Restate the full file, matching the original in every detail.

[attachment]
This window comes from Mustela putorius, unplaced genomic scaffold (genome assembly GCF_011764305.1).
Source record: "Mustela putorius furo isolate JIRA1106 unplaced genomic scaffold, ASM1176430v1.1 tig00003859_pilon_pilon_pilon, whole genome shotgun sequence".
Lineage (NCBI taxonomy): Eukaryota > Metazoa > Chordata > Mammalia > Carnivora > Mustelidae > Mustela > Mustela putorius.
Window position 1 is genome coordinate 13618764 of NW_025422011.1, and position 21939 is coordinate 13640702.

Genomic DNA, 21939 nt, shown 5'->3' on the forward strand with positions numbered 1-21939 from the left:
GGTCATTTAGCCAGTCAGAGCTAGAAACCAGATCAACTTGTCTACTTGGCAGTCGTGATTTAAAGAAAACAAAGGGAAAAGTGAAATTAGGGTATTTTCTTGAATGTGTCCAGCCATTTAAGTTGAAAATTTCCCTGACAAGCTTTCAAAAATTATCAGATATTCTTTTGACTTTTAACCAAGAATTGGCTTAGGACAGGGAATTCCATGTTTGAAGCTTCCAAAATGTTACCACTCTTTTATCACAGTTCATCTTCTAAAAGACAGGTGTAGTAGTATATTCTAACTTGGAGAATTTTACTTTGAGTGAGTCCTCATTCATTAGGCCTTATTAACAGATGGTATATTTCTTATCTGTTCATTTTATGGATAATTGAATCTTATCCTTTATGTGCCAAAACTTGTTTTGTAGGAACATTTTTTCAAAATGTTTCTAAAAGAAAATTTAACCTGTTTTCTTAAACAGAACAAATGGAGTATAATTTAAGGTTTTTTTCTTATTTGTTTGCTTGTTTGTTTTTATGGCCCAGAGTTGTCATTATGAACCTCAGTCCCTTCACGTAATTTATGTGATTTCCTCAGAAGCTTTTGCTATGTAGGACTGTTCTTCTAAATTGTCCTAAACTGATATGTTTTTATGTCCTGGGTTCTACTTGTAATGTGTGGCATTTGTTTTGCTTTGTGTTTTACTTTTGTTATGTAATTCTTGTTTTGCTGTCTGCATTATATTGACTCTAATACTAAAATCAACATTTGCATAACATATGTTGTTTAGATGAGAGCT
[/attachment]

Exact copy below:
This window comes from Mustela putorius, unplaced genomic scaffold (genome assembly GCF_011764305.1).
Source record: "Mustela putorius furo isolate JIRA1106 unplaced genomic scaffold, ASM1176430v1.1 tig00003859_pilon_pilon_pilon, whole genome shotgun sequence".
Lineage (NCBI taxonomy): Eukaryota > Metazoa > Chordata > Mammalia > Carnivora > Mustelidae > Mustela > Mustela putorius.
Window position 1 is genome coordinate 13618764 of NW_025422011.1, and position 21939 is coordinate 13640702.

Genomic DNA, 21939 nt, shown 5'->3' on the forward strand with positions numbered 1-21939 from the left:
GGTCATTTAGCCAGTCAGAGCTAGAAACCAGATCAACTTGTCTACTTGGCAGTCGTGATTTAAAGAAAACAAAGGGAAAAGTGAAATTAGGGTATTTTCTTGAATGTGTCCAGCCATTTAAGTTGAAAATTTCCCTGACAAGCTTTCAAAAATTATCAGATATTCTTTTGACTTTTAACCAAGAATTGGCTTAGGACAGGGAATTCCATGTTTGAAGCTTCCAAAATGTTACCACTCTTTTATCACAGTTCATCTTCTAAAAGACAGGTGTAGTAGTATATTCTAACTTGGAGAATTTTACTTTGAGTGAGTCCTCATTCATTAGGCCTTATTAACAGATGGTATATTTCTTATCTGTTCATTTTATGGATAATTGAATCTTATCCTTTATGTGCCAAAACTTGTTTTGTAGGAACATTTTTTCAAAATGTTTCTAAAAGAAAATTTAACCTGTTTTCTTAAACAGAACAAATGGAGTATAATTTAAGGTTTTTTTCTTATTTGTTTGCTTGTTTGTTTTTATGGCCCAGAGTTGTCATTATGAACCTCAGTCCCTTCACGTAATTTATGTGATTTCCTCAGAAGCTTTTGCTATGTAGGACTGTTCTTCTAAATTGTCCTAAACTGATATGTTTTTATGTCCTGGGTTCTACTTGTAATGTGTGGCATTTGTTTTGCTTTGTGTTTTACTTTTGTTATGTAATTCTTGTTTTGCTGTCTGCATTATATTGACTCTAATACTAAAATCAACATTTGCATAACATATGTTGTTTAGATGAGAGCT